• Weighted keys

A good digital piano comes with weighted keys whereas an electronic keyboard does not. Weighted keys are made in such a way that they respond to the amount of force applied by the finger pressing on a key. The sound is louder when the key is pressed harder and softer when pressed lightly. The keys are lighter at the top notes and heavier at the bottom. This makes it sound more like an acoustic piano. In synthesizers, the keys are either light- or semi-weighted – they are easier to press, because you most often don’t need the feeling of real piano when you play synthesizer.

  • Size of keys

On digital pianos, the keys are the same size like in an acoustic piano but in an electronic keyboard or synthesizer the keys are often a little smaller in size. This means that electronic keyboards are easier to learn and play while digital pianos take longer and harder to learn. If you are a seasoned pianist like me however you may find it a little difficult to adjust to small size of the synthesizer.

  • Portability

Due to the keys being fewer and smaller, synthesizers are smaller than digital pianos. The smaller an item the easier it is to carry it around. This is to say that electronic keyboards are more portable. They are lighter in weight and many musicians carry them from one place to the other. Digital pianos can also be easily moved from one place to the other but not with as much ease as synthesizers can.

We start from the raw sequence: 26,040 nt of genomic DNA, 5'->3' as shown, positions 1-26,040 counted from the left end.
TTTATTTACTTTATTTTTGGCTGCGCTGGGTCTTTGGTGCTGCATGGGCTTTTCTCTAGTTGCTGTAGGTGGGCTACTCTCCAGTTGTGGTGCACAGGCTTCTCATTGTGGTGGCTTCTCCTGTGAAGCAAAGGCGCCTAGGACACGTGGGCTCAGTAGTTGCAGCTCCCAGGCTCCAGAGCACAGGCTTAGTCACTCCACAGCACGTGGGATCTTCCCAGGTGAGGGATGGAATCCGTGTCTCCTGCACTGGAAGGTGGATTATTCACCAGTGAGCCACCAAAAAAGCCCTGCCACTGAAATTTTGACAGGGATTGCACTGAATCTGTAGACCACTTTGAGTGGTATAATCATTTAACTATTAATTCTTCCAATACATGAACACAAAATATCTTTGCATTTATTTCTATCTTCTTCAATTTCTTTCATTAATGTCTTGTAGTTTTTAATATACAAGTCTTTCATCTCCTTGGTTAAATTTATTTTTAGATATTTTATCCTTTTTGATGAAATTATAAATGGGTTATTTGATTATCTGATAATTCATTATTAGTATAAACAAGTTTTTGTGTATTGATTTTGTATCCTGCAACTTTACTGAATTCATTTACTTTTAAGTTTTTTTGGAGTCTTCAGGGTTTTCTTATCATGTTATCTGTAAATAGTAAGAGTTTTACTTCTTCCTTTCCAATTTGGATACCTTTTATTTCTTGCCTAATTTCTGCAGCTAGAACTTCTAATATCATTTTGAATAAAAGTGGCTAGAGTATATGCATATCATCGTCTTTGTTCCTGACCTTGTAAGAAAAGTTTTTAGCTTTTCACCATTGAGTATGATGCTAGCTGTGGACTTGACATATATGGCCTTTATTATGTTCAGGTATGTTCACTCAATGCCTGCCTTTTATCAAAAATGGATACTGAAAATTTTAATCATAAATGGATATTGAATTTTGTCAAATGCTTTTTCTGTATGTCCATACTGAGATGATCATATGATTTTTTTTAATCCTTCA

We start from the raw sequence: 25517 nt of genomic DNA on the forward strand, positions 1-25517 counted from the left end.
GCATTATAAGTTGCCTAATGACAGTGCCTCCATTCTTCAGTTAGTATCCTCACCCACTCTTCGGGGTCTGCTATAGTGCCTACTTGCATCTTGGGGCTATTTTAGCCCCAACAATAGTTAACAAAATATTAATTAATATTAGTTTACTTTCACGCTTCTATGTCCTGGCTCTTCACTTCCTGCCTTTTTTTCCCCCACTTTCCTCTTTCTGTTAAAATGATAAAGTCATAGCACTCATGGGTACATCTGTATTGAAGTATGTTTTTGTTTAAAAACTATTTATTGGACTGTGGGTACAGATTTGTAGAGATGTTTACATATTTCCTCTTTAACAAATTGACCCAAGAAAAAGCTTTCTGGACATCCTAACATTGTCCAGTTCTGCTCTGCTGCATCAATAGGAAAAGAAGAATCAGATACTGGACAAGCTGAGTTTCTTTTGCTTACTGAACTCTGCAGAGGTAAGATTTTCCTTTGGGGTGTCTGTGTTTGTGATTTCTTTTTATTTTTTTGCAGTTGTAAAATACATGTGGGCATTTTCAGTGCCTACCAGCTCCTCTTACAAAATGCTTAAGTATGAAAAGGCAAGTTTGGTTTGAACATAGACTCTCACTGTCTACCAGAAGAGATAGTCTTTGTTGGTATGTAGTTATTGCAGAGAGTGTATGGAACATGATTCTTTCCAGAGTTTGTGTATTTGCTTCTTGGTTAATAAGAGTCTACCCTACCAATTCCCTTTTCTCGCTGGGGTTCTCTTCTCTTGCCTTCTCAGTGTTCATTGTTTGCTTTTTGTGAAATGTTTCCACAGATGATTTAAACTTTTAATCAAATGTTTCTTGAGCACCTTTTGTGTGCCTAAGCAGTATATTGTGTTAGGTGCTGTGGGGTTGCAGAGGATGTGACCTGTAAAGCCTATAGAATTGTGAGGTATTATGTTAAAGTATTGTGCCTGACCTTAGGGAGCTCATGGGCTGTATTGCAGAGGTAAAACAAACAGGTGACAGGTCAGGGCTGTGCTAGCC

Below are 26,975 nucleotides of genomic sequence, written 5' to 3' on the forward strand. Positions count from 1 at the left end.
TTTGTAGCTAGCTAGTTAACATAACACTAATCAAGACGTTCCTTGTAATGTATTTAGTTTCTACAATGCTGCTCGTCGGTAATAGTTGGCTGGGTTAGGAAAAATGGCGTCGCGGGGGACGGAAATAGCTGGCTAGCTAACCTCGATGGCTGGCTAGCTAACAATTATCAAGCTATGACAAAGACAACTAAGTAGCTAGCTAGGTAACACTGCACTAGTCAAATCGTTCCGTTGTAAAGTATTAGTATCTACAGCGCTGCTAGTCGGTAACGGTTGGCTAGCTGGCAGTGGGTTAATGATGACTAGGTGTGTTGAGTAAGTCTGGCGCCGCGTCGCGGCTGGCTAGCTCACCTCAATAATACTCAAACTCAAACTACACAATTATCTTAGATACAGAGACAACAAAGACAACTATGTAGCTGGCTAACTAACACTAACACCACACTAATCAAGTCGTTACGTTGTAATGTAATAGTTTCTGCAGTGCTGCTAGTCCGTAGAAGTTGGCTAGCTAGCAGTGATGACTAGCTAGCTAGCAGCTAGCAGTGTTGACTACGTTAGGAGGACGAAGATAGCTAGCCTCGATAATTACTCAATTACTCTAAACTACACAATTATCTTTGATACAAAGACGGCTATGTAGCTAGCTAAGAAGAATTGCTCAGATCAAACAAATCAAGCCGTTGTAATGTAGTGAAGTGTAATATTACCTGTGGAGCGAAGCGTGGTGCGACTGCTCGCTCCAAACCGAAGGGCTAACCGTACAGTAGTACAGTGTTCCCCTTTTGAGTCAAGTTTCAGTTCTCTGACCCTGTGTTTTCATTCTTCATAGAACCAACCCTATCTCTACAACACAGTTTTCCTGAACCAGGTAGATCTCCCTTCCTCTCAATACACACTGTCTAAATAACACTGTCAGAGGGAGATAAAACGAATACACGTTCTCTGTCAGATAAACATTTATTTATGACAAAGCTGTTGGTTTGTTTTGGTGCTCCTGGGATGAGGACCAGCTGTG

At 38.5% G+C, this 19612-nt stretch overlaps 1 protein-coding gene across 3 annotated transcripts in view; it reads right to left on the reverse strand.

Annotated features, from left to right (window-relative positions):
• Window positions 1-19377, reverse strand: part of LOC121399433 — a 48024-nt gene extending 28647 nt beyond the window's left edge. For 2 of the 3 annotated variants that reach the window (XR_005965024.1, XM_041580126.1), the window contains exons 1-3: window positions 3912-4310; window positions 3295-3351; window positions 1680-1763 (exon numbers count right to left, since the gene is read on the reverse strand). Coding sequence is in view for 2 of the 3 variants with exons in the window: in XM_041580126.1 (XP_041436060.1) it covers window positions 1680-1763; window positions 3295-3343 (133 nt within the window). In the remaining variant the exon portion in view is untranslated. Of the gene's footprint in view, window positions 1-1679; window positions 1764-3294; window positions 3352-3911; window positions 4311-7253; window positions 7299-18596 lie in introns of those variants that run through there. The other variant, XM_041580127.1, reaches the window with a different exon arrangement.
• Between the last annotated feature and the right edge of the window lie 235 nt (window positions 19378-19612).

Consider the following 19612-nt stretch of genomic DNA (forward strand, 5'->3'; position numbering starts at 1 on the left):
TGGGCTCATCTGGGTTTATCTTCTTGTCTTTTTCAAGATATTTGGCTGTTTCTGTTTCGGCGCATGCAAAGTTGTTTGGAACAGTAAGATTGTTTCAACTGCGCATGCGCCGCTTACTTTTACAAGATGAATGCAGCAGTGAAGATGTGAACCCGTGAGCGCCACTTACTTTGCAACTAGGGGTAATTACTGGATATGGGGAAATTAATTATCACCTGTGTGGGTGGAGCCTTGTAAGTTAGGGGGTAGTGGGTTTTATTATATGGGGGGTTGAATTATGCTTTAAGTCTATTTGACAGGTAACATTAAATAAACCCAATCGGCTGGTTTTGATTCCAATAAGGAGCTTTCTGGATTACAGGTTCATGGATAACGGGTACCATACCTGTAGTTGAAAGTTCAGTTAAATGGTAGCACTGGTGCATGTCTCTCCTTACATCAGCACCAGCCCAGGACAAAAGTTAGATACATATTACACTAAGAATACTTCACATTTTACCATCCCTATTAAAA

• Sounds

Digital pianos, as it comes from the name, are mostly created to synthesize piano sound. There shouldn’t be just one sound. There can be a lot of different sounds integrated: bright piano, grand piano, lot’s of electric piano sounds, etc. These are sounds sampled specially for digital pianos. Often there are some other acoustic instruments sounds included such as strings, bass, organ.

An electronic keyboard on the other hand has the sounds of a piano and other acoustic instruments as well, but on cheap models they are not as well sampled. Synthesizers however can make much more sounds and tones than pianos. There are many synth tones, some with physical instrument equivalent and others without.

  • Appearance

Sometimes synthesizers look just like digital pianos – same keyboard, similar control buttons etc. But there is special class of home console digital pianos. You don’t have to buy keyboard stand for them, because they are already integrated into wood-like body. They look very beautiful and can be easily integrated into your room design (see Yamaha YDP Series).

Yamaha YDP143R Arius
Yamaha YDP143R Arius